Exactly how much more a car meeting CAFE standards costs relative to one not meeting standards is difficult to estimate because it’s never been possible to choose between the two. Moreover, there is a wide range in the fuel economy of cars with roughly the same acceleration, weight, power, etc. The 2002 National Academy of Sciences Study estimated that taking a mid-sized car from a baseline of 26 mpg to almost 40 mpg would cost slightly over $3000, while getting a subcompact from a baseline of 30 mpg to slightly over 41 mpg would cost $2000. By calculating average annual fuel use and including the small rebound effect, one can project substantial fuel savings. Would buyers be willing to pay these initial extra costs to save fuel over three to five years? That depends on gasoline prices, on how consumers discount future savings, and on whether consumers trust the projected returns.
Gasoline prices do have an important role in this evolution. Greene concludes that, while CAFE standards account for roughly two-thirds of the improvement in fuel economy up to 1989, higher fuel prices account for the rest. And the modest rise in new car mpg above CAFE requirements during the most recent period of rising fuel prices (2002–2008) also point to the role of fuel prices. But CAFE provoked producers to develop and incorporate more fuel economy technology than they otherwise would have in response to short-term price swings. CAFE thus helped compensate for consumer myopia about tradeoffs between vehicle price and fuel-saving technologies or future fuel savings. Greene points out that without the standards, buyers might find more immediate satisfaction in better floor mats and a fancier car stereo than in a future stream of fuel savings.
Overall Assessment and the Future
The tightening of CAFE standards in 2007 was welcomed by many observers. New vehicles must achieve 35 mpg in tests by 2020, and manufacturers’ cars and light trucks are counted together. Accounting for somewhat less favorable on-road performance, the new standards imply that the fleet will eventually achieve 28 mpg, about forty percent higher than today. Put another way, our cars will use almost thirty percent fewer gallons per mile when the standards finally work their way through the fleet, some time in the 2030s. Are these strong enough standards?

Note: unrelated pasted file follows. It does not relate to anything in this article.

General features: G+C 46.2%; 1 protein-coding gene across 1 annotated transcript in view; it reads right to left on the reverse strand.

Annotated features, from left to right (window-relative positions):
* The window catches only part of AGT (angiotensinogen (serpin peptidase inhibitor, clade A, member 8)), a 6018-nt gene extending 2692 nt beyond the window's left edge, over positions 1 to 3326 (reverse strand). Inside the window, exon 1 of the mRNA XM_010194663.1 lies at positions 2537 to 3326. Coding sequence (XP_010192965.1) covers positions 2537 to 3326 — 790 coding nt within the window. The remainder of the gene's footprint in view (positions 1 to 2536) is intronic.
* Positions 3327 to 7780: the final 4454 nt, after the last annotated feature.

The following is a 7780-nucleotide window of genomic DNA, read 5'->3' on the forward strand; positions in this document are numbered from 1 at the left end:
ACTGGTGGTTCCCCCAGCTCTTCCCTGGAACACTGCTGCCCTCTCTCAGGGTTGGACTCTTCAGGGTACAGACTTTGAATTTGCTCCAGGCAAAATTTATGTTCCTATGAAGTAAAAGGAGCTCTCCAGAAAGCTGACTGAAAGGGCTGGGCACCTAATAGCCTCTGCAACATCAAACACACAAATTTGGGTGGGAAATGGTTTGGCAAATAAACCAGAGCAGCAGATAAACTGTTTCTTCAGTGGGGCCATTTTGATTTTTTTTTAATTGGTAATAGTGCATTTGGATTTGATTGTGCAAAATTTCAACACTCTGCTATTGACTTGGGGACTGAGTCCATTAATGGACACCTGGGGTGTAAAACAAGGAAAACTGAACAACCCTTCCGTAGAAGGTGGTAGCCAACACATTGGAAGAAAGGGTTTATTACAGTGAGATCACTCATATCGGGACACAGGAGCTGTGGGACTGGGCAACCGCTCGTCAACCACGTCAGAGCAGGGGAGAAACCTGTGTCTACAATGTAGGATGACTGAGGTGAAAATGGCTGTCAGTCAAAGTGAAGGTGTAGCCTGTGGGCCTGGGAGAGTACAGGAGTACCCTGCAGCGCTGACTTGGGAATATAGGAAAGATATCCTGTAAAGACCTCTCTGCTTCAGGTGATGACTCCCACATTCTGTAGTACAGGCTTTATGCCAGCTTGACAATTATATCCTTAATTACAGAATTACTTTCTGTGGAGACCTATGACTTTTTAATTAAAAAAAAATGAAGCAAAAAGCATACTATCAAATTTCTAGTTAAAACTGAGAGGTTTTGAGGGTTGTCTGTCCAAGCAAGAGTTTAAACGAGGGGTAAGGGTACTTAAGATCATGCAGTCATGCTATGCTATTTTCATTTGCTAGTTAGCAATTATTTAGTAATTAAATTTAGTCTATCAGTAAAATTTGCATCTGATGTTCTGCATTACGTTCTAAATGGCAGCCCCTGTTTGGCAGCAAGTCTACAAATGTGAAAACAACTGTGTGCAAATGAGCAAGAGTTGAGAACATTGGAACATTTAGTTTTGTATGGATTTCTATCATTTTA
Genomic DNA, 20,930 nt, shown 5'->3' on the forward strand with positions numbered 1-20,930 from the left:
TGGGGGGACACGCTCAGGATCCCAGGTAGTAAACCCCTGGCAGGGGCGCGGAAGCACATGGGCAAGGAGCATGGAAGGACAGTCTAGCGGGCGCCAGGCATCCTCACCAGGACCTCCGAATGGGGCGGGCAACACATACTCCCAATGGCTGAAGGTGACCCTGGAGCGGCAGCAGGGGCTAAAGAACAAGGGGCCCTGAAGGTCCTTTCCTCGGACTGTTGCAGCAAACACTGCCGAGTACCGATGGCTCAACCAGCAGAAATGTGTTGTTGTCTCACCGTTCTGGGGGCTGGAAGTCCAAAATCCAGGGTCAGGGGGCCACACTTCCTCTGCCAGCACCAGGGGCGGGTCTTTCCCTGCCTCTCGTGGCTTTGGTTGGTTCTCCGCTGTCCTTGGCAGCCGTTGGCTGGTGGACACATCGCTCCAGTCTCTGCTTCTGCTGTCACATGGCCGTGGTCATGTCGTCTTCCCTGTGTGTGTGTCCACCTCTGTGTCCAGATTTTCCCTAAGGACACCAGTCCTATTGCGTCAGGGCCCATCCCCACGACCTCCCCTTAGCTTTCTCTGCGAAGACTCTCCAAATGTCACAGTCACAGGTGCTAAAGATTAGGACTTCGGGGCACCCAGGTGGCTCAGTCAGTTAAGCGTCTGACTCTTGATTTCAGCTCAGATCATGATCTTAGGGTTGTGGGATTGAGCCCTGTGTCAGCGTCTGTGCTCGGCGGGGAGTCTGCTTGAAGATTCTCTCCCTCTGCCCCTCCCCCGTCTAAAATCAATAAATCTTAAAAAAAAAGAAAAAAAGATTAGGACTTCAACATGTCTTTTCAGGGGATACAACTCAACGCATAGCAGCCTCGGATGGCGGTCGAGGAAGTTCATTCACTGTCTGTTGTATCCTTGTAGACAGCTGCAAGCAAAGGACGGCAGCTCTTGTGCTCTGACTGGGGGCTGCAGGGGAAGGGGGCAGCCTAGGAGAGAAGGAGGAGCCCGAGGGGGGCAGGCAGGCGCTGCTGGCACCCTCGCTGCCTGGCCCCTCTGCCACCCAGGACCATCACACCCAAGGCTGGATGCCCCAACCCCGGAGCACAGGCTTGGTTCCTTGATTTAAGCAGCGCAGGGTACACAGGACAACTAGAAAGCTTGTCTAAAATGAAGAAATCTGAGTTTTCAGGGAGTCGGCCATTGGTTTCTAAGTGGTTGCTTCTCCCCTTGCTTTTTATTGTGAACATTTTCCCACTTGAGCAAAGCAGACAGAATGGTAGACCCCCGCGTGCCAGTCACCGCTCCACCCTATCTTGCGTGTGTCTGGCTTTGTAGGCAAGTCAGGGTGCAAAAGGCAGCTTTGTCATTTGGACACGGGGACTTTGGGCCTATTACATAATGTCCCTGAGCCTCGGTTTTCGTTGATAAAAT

One way of judging the strength of the new standards is by comparison with Europe and Japan. Auto manufacturers in those areas entered into voluntary agreements to increase fuel efficiency, with a target of about 37 mpg in tests. In 2006 all European cars averaged about 29 mpg—a level of on-road performance that the new US standards won’t bring to new cars until 2020—and in Japan the car fleet averaged about 23.5 mpg, compared to 21 mpg in the US. European and Japanese new car fuel efficiency has improved steadily, and new vehicles sold in Europe in 2006 averaged about 32 mpg on the road, in Japan about 33 mpg. The European and Japanese experience suggests that even voluntary agreements can make a difference. That the European voluntary agreements did not achieve their targets led to even tighter mandatory standards, although the final level and deadline is still being debated in Brussels.
Cars in Europe and Japan use less fuel than those in the US almost entirely due to differences in power and weight. In the EU, the average new car weighs about 550 kg less than a new US car; new European cars have about 115 HP, while new US cars average over 200 HP. Fully one third of new Japanese cars are mini-cars, which helped the Japanese market exceed its voluntary targets. A key unknown is whether Americans will buy smaller, less powerful cars in the next few years while US manufacturers (if there are any left) develop more fuel efficient technologies. The dramatic decline in gasoline prices—November 2008 levels fell back to where prices were in 2005—certainly removed the pressure for Americans to think smaller. At the same time, present economic uncertainties are having a devastating effect on the new car market. While this means fewer expensive large cars will be sold, a slow market also inhibits the entrance of more efficient vehicles into the stock and squeezes investment and development plans of cash-strapped manufacturers.
It is hard to expect significant improvements in new US vehicles, even with an increased share of hybrids, if car size and weight remain where they are. But if the nation’s drivers accept more modest vehicles than they drive today, a CAFE average above 40 mpg probably could be achieved. Indeed, meeting California’s hoped-for greenhouse gas emission standard would require a test CAFE average of approximately 43 mpg. The Bush administration opposed this standard in a long series of administrative and court battles. Although President Obama reversed that opposition, the California standard is unlikely to be implemented on the original time table, which called for improvements by 2009.